Eastern Diamondback rattlesnake (Crotalus adamanteus) in a striking pose facing the camera. Displaying nine rattles and one button.

Eastern Diamondback rattlesnake (Crotalus adamanteus).

Timber rattlesnakes were historically native to Rhode Island, but their population has declined significantly. That said, there is currently a Timber Rattlesnake Recovery Program attempting to revitalize the timber rattlesnake population in Rhode Island and the surrounding New England states. It is likely that as seasons grow continuously warmer, Timber Rattlesnakes will repopulate the state widely. Like with all other kinds of rattlesnakes, their bites are venomous and require medical attention in order to receive an appropriate antivenom.


Selective focus on an Aedes mosquito feeding on blood on skin, with a blurred bokeh background.

Selective focus on an Aedes mosquito feeding.

Mosquitos are a nearly omnipresent but fatal species of insect due to their capacity for swiftly spreading infectious diseases. In Rhode Island, mosquitos carry the West Nile Virus, Eastern Equine Encephalitis, and Jamestown Canyon Virus throughout the warm months. Mosquitos lay their eggs in large clusters on flat pockets of water, with a volume of only one cup and the capacity to breed hundreds of mosquitos relatively quickly. Lower your risk of being infected by a mosquito-borne illness by staying up to date on relevant vaccines, using mosquito repellent, and screens when sleeping outdoors.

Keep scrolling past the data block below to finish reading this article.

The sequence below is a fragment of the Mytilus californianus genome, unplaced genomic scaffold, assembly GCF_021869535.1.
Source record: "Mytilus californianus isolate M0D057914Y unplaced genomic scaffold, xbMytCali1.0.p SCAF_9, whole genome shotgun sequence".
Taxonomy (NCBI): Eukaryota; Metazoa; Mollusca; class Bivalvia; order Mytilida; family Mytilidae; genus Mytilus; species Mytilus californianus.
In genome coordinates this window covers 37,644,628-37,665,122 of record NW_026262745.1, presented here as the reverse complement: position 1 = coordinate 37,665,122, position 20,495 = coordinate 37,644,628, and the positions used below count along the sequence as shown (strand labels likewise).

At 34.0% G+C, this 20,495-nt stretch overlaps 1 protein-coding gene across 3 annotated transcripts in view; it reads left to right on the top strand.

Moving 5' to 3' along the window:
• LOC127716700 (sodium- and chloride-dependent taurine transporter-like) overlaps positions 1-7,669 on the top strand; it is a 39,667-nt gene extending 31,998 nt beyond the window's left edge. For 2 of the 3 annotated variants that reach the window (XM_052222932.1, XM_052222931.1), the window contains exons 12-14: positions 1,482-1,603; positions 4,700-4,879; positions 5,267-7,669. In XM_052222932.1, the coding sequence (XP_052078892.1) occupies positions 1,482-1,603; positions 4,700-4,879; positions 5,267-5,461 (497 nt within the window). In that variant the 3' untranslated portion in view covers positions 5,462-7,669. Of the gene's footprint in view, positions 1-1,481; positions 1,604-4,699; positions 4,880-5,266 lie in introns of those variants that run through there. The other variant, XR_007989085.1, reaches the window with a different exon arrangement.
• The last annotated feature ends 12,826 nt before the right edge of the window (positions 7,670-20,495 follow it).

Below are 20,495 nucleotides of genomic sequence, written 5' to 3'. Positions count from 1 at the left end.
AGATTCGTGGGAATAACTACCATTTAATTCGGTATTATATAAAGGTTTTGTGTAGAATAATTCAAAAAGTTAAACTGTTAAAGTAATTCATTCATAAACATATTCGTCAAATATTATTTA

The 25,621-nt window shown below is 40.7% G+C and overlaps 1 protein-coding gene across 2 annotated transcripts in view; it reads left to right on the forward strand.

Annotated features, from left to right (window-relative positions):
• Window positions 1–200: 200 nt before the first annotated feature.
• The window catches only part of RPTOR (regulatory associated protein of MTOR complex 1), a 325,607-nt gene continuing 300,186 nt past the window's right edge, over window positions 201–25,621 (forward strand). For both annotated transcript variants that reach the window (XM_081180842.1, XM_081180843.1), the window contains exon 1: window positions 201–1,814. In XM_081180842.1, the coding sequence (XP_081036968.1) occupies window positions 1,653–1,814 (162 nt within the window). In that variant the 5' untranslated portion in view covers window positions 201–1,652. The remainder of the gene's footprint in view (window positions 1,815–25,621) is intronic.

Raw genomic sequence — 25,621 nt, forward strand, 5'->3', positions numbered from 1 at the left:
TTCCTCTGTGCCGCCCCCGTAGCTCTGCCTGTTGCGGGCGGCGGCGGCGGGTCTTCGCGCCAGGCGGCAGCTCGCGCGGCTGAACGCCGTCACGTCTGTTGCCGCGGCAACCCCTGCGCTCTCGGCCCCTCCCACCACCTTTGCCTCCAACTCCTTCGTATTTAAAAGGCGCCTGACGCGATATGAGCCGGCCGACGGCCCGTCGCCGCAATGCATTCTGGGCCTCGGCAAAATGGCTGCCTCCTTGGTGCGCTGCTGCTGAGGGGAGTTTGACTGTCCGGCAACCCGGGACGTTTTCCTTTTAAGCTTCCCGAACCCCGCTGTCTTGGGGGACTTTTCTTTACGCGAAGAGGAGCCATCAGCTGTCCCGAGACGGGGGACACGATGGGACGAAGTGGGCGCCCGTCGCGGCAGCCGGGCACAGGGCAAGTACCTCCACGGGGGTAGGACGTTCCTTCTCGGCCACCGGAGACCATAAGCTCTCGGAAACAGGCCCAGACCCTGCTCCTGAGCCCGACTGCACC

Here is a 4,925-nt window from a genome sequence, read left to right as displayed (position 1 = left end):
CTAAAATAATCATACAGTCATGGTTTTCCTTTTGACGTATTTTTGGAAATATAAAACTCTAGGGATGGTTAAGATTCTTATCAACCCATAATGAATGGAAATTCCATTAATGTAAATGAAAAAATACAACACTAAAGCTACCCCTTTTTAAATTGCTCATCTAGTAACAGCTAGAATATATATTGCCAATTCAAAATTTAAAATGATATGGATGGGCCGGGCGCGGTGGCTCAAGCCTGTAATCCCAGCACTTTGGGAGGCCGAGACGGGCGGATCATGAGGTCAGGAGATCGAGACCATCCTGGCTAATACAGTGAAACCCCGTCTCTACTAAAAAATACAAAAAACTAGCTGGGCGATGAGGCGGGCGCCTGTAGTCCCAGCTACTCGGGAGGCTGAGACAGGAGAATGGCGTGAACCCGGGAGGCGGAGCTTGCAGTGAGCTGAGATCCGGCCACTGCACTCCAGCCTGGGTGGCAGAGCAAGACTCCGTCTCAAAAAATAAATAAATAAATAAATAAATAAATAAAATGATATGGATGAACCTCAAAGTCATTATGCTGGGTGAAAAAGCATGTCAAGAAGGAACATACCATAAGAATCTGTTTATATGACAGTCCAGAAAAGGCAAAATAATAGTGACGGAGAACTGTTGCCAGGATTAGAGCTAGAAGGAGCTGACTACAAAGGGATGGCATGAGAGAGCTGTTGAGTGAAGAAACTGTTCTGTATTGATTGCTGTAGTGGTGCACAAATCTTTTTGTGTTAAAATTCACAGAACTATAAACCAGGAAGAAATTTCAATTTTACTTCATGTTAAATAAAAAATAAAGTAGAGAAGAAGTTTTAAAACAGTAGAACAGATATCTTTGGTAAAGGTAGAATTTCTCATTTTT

Skunk, a mammal and member of the weasel family, known for its ability to spray a strong, unpleasant-smelling liquid.

Skunk, a mammal and member of the weasel family.

Skunks are found throughout almost all of Rhode Island. The striped skunk is the most abundant species in the state, and you are most likely to encounter them at night. Although skunks are typically harmless beyond the odor they excrete when startled, the biggest deadly risk when encountering a skunk is being infected with rabies. A scratch or bite from an infected skunk should always be tended to by a medical professional to both rule out rabies and prevent other infections from brewing in the affected area. The best way to prevent an encounter with a skunk is to make sure all trash is covered and away from the animal's reach.


Raccoon in a hollow, extending its paws towards the camera and making direct eye contact.

Raccoon in a hollow, extending its paws towards the camera and making direct eye contact.

Raccoons are one of the most prevalent animals in Rhode Island, most often found in suburban areas. They eat crops, tear through garbage, and can carry diseases. Raccoons are typically between 12 and 35 pounds and are most likely to be aggressive when hungry or with cubs. They are strictly nocturnal, so if you see a raccoon out and about during the day, it is likely sick and worth keeping your distance from. Beyond aggression, the highest risk of disease from an encounter with a raccoon is rabies. Any bite or scratch from a raccoon likely calls for a preventative rabies shot.